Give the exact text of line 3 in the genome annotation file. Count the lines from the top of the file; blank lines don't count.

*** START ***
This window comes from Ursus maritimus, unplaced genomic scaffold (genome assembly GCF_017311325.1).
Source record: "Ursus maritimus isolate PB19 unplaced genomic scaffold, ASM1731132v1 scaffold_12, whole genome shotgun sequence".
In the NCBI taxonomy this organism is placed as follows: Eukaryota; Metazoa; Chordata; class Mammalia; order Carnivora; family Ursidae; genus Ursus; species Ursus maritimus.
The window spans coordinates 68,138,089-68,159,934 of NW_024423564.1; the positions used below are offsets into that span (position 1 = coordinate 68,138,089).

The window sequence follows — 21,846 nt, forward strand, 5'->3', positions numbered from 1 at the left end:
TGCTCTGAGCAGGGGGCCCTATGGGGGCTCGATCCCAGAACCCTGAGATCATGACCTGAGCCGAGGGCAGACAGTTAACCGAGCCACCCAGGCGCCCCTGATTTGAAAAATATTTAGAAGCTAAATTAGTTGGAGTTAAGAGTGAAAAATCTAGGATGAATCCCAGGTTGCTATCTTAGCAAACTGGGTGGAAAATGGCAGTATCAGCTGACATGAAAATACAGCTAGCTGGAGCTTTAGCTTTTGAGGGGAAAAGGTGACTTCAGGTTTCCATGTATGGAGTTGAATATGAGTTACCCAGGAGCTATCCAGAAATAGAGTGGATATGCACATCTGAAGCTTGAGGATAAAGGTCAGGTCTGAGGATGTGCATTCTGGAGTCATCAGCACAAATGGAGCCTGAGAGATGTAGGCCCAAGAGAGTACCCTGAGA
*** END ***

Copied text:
In the NCBI taxonomy this organism is placed as follows: Eukaryota; Metazoa; Chordata; class Mammalia; order Carnivora; family Ursidae; genus Ursus; species Ursus maritimus.